It's always fun to take on commissions, and one of the latest completed was that of the "Lil' Red Hat". This is for a choir show for O'Gorman High School out in South Dakota. It seems they are very serious about their chorus shows out there, so I was glad to be able to help them out. They needed 22 red pillbox hats- and if you have read this blog before, you know that I know how to do pillboxes!
How it was done:
For this, we were under some time and financial constraints so, the method I used was a little different than before. Previously I showed how to make a frame, but this time I began with a purchased frame from a theatre supplier.
Ta da. Hat frame fully assembled. Time to make the patterns.
I traced the outside of the crown of the hat in order to make the lining for the crown. I measured around the inside of the band and added seam allowance, and of course it is important to cut the band lining on the bias. I marked equal quarters on both the crown and the band in order to match those spots up while I was sewing. I also pressed the seam allowance of the bottom part of the band so it would be prepared for later.
Here is a lining fully assembled. After sewing all the linings, all the machine work was done, the remainder was completed by hand.
See? Fits nicely.
To cover the crown, I draped a square of fabric that was large enough to cover the crown fully. This fabric is called crushed panne. It is a kind of velveteen and has a good deal of stretch to it, so I need to keep the fabric taunt as I stitch around the edge of the crown.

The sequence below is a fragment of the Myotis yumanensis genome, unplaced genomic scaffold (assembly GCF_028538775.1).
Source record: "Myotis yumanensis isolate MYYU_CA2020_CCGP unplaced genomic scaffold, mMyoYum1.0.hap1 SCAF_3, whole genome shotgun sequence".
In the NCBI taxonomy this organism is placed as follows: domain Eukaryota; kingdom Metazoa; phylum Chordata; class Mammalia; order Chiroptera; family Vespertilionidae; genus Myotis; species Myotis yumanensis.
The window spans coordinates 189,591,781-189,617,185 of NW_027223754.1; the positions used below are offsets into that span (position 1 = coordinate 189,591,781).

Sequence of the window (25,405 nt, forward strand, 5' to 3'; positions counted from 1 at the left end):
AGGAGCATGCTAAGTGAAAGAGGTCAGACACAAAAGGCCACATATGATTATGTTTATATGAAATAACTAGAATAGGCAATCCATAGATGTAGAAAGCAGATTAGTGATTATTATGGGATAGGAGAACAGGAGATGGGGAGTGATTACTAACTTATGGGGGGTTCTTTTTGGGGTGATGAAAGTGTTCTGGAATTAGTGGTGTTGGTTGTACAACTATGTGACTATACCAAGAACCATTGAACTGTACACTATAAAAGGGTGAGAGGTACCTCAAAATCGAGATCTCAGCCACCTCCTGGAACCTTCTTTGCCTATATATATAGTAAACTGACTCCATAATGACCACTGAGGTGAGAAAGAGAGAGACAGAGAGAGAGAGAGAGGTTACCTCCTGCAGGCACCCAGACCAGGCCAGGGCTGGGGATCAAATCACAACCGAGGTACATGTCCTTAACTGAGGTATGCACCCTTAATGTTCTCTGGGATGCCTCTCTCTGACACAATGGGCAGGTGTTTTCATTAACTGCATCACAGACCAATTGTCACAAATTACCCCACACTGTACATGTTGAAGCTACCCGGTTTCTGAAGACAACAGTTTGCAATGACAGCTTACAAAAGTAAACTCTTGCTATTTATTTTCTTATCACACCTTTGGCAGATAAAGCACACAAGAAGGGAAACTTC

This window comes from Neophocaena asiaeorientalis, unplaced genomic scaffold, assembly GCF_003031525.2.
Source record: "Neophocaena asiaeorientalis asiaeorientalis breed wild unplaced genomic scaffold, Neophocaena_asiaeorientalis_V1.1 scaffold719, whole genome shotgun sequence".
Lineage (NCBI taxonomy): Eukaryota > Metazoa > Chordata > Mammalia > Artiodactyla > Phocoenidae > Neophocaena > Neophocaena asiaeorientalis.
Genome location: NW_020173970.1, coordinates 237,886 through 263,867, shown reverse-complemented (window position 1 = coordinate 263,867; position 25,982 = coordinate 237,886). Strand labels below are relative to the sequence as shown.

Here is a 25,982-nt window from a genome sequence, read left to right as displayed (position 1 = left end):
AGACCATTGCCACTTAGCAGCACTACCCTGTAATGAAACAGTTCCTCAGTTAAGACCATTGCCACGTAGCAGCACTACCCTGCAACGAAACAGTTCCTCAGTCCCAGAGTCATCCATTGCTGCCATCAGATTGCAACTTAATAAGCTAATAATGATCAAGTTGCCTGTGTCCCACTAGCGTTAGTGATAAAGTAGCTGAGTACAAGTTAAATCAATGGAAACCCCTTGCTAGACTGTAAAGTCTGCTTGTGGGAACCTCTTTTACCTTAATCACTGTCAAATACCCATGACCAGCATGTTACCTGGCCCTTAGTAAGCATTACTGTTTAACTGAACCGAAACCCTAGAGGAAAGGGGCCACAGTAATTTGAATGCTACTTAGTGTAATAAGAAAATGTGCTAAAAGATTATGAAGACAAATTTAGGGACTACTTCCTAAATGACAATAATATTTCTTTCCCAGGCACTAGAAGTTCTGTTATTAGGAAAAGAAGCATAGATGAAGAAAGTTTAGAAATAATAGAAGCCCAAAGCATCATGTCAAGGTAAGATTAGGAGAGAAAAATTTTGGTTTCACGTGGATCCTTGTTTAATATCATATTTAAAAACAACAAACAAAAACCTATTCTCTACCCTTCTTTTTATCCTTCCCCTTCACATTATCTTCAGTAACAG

After stitching, I trim the fabric just under the row of handstitches.
To cover the band, I fold under seam allowance and pin it over the stitching I just made on the crown. The band cover is then slipstitched together, so all the seams are virtually invisible.
The remainder of the band fabric is folded to the inside of the frame to await the lining.
Now, how to hold those hats in place?? This is a point I have struggled with in my pillbox hat wearing experiences. I have tried elastic with loops, plastic hair combs, swimwear elastic, and normal elastic (which was the only thing that worked!). But now, I've found something better, hat elastic! (duh, right?)
This round elastic is designed for hats, it is strong and nude color, and it also has these little metal barbs on both ends to attach to the hat with ease.
To attach to the hat: one inserts the metal barb through the fabric and through one of the holes in the ultrastraw frame. Then, you allow the metal barb to take on a "T" shape and the metal part lies flat against the hat. As the elastic is stretched, the metal barb is braced against the hat frame, so it is very secure.
After attaching one side of the elastic, I pop the lining into place.
Then attach the elastic on the other side. The lining is hand stitched into place, again, being virtually invisible.
Can't forget the label!
A lil' red hat completed! This fabric has some great sheen and will look very dynamic under bright lights.